Riley and Roberts went on to debate how close we might already be to a WorryFree reality. They excitedly began putting the pieces of a new picture together: a story about commercial content moderation building from industrial labor exploitation à la Fritz Lang’s Metropolis up to the scene in The Wizard of Oz when the Wizard pleads for Dorothy and friends not to look behind the curtain, although, as a counterpoint to the myth of Captain Cook’s ships being invisible to the first people his expedition met off the coast of Australia, the protagonists can no longer see what is behind the curtain. Illustrated here by a fantasy climax are the real-world consequences for the continued exploitation of information-processing labor and information itself: dystopias of capitalism and cognition.

. . .

I may never fully grasp what could bring the three of us together over the combination of iced tea and lemonade. In Riley’s published script for Sorry to Bother You, the foreword references Hollywood executives having a penchant for banana daiquiris. And in the script’s closing acknowledgments, Riley writes: “I owe you all a drink or dinner at a place that’s not too expensive.” (Roberts isn’t in the acknowledgments—unless under a pseudonym?) In the first sentence of Behind the Screen, Roberts mentions having an iced latte. Would an Arnold Palmer be an acceptable substitute for an iced latte?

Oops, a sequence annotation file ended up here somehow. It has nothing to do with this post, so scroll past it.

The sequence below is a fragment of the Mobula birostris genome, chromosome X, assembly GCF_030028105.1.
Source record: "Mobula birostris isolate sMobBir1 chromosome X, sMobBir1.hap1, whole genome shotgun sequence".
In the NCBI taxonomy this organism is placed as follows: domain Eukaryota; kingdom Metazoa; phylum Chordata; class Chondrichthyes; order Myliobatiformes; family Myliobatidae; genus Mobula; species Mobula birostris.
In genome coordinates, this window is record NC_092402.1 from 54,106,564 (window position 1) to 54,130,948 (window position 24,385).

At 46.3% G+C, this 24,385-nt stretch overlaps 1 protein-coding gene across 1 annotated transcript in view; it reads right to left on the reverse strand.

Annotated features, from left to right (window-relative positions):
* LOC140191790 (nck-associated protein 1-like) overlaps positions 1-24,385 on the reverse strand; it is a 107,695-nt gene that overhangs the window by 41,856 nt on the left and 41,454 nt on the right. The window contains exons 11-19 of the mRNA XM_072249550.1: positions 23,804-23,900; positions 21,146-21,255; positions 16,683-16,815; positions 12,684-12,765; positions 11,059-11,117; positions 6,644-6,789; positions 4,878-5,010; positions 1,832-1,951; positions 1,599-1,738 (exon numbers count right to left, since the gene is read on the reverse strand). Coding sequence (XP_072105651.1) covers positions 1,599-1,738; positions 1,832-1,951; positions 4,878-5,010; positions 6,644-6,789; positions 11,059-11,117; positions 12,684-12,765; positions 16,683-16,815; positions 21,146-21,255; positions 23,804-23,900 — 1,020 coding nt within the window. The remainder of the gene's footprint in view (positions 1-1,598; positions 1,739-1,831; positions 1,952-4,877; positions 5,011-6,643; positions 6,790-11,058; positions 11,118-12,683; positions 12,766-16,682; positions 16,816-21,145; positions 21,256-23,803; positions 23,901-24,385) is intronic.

Carl R. Schmitz is an art historian who really did write a column for the Rockridge News. His preferred search engine is DuckDuckGo. 

Further Reading and Watching

Behind the Screen: The People and Politics of Commercial Content Moderation: transcript with slides from a presentation Roberts gave in 2016 (video above)

Meet Boots Riley: a brief background on Riley’s life up to pursuing Sorry to Bother You

Sorry to Bother You and the Rationality of Evil”: review by Nathan J. Robinson from Current Affairs (13 July 2018)

Works Cited or Circulating

Alexander Halavais. 2018. Search Engine Society. Cambridge: Polity. 📚

Michael Holly in James Elkins, Zhivka Valiavicharska, and Alice Kim, eds. 2010. Art and Globalization. The Stone Art Theory Institutes, V. 1. University Park, Pa.: Pennsylvania State University Press (p. 107). 📚

Safiya Umoja Noble. 2018. Algorithms of Oppression: How Search Engines Reinforce Racism. New York: New York University Press. 📚

Zizi Papacharissi. 2017. Affective Publics: Sentiment, Technology and Politics. New York: Oxford University Press. 📚

Boots Riley, Nina Yang Bongiovi, Forest Whitaker, Charles D. King, George Rush, Jonathan Duffy, Kelly Williams, et al. 2018. Sorry to Bother You. Beverly Hills, Calif.: Twentieth Century Fox Home Entertainment. 📀

Sarah T. Roberts. 2019. Behind the Screen: Content Moderation in the Shadows of Social Media. New Haven, Conn.: Yale University Press. 📚

Sergei Tretyakov. 1927. “Бьем тревогу” / “We Raise the Alarm” in Новый Леф / New Lef (pp. 2–5); Translated by Ben Brewster, “Documents from Novy Lef” in Screen 12(4), Winter 1971-72. Oxford: Oxford University Press (p. 70). ПДФ, PDF, 📚